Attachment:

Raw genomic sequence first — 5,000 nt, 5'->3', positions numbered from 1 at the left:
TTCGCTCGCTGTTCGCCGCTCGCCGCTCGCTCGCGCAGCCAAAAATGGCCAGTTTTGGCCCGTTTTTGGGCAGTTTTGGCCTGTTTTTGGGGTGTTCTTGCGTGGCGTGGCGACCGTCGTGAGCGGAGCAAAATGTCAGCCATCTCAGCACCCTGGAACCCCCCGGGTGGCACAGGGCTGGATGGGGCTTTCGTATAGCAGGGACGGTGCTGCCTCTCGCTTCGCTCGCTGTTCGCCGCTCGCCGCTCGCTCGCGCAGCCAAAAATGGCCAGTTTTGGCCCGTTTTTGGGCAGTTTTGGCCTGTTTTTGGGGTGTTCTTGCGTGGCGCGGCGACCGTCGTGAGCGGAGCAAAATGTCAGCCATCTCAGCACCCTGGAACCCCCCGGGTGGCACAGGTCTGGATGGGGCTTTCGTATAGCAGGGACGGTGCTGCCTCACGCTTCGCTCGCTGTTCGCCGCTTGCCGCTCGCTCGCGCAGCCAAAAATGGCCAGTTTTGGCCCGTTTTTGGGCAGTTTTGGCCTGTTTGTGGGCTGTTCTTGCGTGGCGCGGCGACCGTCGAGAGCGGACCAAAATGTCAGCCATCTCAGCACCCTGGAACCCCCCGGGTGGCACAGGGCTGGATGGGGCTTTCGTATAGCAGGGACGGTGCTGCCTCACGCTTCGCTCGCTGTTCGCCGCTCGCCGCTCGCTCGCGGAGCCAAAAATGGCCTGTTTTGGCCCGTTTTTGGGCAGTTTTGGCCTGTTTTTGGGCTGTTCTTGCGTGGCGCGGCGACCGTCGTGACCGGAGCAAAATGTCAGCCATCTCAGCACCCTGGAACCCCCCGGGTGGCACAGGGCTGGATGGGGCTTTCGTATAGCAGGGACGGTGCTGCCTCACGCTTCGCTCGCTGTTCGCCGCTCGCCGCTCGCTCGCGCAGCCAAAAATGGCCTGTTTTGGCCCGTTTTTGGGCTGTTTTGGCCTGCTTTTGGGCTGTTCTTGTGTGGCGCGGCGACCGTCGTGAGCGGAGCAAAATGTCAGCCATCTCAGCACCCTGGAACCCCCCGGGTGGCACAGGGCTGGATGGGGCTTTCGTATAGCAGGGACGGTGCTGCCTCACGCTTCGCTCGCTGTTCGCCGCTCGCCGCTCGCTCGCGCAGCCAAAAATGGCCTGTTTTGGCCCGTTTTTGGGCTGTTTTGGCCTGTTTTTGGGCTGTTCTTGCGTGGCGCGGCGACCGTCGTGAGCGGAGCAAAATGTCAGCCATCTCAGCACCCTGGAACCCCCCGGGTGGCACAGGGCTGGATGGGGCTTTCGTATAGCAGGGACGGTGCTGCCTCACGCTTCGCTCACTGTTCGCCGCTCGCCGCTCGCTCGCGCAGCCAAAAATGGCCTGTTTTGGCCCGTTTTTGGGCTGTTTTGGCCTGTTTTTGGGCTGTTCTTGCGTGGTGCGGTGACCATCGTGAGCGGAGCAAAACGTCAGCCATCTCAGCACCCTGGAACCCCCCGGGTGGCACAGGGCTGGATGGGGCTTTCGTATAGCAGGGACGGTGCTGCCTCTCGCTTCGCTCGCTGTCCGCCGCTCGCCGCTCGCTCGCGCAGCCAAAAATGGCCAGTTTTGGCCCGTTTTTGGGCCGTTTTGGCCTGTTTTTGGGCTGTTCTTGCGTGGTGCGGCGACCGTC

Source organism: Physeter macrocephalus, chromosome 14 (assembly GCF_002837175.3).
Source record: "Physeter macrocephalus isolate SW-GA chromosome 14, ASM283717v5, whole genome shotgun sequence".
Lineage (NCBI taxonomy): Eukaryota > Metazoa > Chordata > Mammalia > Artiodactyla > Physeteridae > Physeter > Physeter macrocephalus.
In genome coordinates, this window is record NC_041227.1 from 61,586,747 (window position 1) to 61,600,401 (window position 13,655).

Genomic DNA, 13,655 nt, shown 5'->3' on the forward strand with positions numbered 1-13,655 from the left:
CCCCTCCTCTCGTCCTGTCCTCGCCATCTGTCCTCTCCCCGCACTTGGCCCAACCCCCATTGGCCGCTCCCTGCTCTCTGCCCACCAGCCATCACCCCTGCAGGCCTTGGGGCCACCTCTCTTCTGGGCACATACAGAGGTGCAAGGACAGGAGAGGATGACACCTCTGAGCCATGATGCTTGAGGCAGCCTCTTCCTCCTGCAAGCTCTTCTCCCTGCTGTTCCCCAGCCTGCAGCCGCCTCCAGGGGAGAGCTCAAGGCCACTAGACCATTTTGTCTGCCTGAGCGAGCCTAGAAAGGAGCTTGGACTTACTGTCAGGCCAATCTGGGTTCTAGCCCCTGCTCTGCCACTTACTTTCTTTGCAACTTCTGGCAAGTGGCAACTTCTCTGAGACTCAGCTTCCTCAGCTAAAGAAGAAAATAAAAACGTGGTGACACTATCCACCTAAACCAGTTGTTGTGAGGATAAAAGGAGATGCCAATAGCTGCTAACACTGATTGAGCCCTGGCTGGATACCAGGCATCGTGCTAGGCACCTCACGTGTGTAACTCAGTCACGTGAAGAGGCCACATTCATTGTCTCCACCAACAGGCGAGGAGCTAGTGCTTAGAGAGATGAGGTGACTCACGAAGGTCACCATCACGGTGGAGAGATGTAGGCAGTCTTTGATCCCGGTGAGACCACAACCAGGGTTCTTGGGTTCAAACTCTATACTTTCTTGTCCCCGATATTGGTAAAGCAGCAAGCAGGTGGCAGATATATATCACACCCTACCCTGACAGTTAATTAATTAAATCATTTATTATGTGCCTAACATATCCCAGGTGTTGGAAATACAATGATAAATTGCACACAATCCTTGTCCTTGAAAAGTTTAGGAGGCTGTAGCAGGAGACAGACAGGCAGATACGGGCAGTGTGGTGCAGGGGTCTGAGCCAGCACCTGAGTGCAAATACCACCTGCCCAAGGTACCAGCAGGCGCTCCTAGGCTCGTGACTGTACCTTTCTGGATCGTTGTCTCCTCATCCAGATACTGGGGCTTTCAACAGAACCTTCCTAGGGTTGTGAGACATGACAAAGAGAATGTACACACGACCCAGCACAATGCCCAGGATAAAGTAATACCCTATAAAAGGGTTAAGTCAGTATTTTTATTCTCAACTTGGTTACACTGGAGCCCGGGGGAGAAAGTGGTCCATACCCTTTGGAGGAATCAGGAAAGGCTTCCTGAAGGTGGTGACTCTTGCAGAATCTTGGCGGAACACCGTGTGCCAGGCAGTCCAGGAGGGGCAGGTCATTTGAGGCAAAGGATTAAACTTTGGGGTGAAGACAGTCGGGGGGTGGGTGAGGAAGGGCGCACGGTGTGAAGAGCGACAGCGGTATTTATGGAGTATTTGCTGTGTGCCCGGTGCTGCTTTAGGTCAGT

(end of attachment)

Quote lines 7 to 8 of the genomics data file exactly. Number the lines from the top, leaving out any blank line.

Genomic DNA, 13,655 nt, shown 5'->3' on the forward strand with positions numbered 1-13,655 from the left:
CCCCTCCTCTCGTCCTGTCCTCGCCATCTGTCCTCTCCCCGCACTTGGCCCAACCCCCATTGGCCGCTCCCTGCTCTCTGCCCACCAGCCATCACCCCTGCAGGCCTTGGGGCCACCTCTCTTCTGGGCACATACAGAGGTGCAAGGACAGGAGAGGATGACACCTCTGAGCCATGATGCTTGAGGCAGCCTCTTCCTCCTGCAAGCTCTTCTCCCTGCTGTTCCCCAGCCTGCAGCCGCCTCCAGGGGAGAGCTCAAGGCCACTAGACCATTTTGTCTGCCTGAGCGAGCCTAGAAAGGAGCTTGGACTTACTGTCAGGCCAATCTGGGTTCTAGCCCCTGCTCTGCCACTTACTTTCTTTGCAACTTCTGGCAAGTGGCAACTTCTCTGAGACTCAGCTTCCTCAGCTAAAGAAGAAAATAAAAACGTGGTGACACTATCCACCTAAACCAGTTGTTGTGAGGATAAAAGGAGATGCCAATAGCTGCTAACACTGATTGAGCCCTGGCTGGATACCAGGCATCGTGCTAGGCACCTCACGTGTGTAACTCAGTCACGTGAAGAGGCCACATTCATTGTCTCCACCAACAGGCGAGGAGCTAGTGCTTAGAGAGATGAGGTGACTCACGAAGGTCACCATCACGGTGGAGAGATGTAGGCAGTCTTTGATCCCGGTGAGACCACAACCAGGGTTCTTGGGTTCAAACTCTATACTTTCTTGTCCCCGATATTGGTAAAGCAGCAAGCAGGTGGCAGATATATATCACACCCTACCCTGACAGTTAATTAATTAAATCATTTATTATGTGCCTAACATATCCCAGGTGTTGGAAATACAATGATAAATTGCACACAATCCTTGTCCTTGAAAAGTTTAGGAGGCTGTAGCAGGAGACAGACAGGCAGATACGGGCAGTGTGGTGCAGGGGTCTGAGCCAGCACCTGAGTGCAAATACCACCTGCCCAAGGTACCAGCAGGCGCTCCTAGGCTCGTGACTGTACCTTTCTGGATCGTTGTCTCCTCATCCAGATACTGGGGCTTTCAACAGAACCTTCCTAGGGTTGTGAGACATGACAAAGAGAATGTACACACGACCCAGCACAATGCCCAGGATAAAGTAATACCCTATAAAAGGGTTAAGTCAGTATTTTTATTCTCAACTTGGTTACACTGGAGCCCGGGGGAGAAAGTGGTCCATACCCTTTGGAGGAATCAGGAAAGGCTTCCTGAAGGTGGTGACTCTTGCAGAATCTTGGCGGAACACCGTGTGCCAGGCAGTCCAGGAGGGGCAGGTCATTTGAGGCAAAGGATTAAACTTTGGGGTGAAGACAGTCGGGGGGTGGGTGAGGAAGGGCGCACGGTGTGAAGAGCGACAGCGGTATTTATGGAGTATTTGCTGTGTGCCCGGTGCTGCTTTAGGTCAGT